GRAND RAPIDS, Mich. (WOOD) — The Michigan Department of Natural Resources handles a wide variety of jobs from maintaining parks, controlling the hunting that goes on and cuddling bear cubs.
In a series of tweets earlier this month, the DNR discussed one of its many responsibilities when it comes to rehousing abandoned bear cubs, especially during the hard winter months.
The process begins with researchers going out into the forest looking for sows, or female bears that have been determined to be very motherly. The sows have been fitted for GPS radio collars that allow the DNR to track them. This comes in handy when the sows are in underground dens during the winter.
Once a sow has been found, the team will sedate the bear and perform an exam. The exam includes drawing blood, weighing and measuring the animal, plus fitting it for a new collar.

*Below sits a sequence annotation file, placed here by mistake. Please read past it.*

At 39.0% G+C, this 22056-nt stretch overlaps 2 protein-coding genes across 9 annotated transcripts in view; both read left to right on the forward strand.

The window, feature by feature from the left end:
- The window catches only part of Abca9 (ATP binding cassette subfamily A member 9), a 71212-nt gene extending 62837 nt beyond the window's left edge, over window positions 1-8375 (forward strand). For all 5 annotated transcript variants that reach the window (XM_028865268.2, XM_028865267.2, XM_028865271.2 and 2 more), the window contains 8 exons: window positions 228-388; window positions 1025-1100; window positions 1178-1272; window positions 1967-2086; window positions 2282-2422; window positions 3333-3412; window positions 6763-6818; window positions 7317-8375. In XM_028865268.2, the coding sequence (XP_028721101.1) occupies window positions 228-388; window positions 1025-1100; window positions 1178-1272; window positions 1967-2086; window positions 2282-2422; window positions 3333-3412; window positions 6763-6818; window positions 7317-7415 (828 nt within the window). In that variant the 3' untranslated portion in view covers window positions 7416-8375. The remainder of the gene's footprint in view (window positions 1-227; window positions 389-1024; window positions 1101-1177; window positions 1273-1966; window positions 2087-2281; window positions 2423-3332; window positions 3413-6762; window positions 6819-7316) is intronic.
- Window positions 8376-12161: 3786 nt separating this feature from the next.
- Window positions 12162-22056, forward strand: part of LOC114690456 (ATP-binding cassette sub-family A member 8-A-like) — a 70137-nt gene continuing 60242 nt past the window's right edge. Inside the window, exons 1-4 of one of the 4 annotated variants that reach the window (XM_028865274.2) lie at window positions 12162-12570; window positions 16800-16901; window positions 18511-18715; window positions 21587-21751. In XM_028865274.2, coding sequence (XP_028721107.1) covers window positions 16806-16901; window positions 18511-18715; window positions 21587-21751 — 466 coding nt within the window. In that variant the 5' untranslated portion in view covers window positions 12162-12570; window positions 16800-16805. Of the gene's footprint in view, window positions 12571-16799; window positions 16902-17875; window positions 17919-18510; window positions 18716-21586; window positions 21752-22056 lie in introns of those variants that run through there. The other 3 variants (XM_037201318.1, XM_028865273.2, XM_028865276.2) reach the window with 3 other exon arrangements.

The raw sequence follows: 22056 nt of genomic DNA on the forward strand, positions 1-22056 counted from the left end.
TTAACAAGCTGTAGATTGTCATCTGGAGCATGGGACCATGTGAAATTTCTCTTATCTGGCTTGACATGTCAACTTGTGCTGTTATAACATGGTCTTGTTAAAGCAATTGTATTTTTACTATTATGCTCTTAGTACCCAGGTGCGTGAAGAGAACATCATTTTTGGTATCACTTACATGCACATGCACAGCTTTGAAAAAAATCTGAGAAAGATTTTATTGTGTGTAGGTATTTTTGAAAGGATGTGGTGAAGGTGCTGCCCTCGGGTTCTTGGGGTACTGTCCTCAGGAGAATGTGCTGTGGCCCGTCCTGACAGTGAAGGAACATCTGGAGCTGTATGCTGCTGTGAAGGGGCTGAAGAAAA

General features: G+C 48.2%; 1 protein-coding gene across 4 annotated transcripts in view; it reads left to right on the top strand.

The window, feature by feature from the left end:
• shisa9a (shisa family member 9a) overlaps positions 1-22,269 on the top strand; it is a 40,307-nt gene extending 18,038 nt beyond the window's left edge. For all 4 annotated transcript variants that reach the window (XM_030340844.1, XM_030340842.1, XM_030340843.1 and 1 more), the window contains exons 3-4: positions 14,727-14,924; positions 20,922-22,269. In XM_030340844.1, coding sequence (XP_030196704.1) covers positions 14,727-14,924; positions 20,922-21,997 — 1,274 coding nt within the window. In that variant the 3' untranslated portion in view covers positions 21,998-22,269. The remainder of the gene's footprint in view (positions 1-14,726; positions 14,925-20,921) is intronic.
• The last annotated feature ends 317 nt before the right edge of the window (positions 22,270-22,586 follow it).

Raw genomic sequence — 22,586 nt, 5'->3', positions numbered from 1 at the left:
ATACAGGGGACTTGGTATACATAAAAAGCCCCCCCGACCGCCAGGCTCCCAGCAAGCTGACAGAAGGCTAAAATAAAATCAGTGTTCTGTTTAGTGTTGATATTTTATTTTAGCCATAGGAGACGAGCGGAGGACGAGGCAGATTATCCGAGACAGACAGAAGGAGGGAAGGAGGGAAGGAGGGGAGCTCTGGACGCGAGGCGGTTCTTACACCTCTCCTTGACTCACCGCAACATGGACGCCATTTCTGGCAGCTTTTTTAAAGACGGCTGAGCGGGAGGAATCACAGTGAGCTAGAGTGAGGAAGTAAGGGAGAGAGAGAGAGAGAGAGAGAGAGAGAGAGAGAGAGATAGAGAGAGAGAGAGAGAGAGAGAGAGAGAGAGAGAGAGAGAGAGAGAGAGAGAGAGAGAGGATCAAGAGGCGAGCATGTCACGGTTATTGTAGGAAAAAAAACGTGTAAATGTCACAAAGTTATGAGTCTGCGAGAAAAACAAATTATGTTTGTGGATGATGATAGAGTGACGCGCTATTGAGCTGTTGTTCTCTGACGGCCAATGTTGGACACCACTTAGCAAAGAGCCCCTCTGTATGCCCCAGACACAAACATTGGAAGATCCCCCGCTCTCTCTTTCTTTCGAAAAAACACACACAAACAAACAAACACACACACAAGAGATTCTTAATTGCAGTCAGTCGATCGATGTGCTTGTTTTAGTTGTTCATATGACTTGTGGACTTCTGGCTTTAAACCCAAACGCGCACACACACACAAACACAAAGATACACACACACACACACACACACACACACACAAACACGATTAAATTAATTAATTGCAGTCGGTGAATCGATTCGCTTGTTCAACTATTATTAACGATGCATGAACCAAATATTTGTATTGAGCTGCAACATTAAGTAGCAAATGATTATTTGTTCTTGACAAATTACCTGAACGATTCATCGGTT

But the exam can take up to an hour and sometimes the sows also have young cubs who have not gained enough fat or grown enough fur to stay warm without their mother’s help. That’s where the cuddlers come in.
The cubs are placed inside the jackets of what the DNR called “limited-term professional bear cuddlers.” While the bears only weigh up to 6 pounds, the DNR said that they can be difficult to hold due to their large claws.
Once the exam is done, the bears are all placed back into the den, where the mom sleeps off the rest of the sedative. The goal for the DNR the next year is to find the sow with the same number of cubs.
There is an additional step for orphaned cubs. According to the Twitter thread, the sow will push her cubs into a tree after she wakes up to get them away from perceived danger. During that time, while the mother is keeping an eye out, researchers will push the abandoned cub the same tree so it can collect a gel that makes it smell like the others. Once the mother returns, she adopts the additional cub and the group continues on as a family.
Hear more on the exciting profession of bear cuddling from the DNR on the WOOD TV8 Live Desk Thursday at 1 p.m.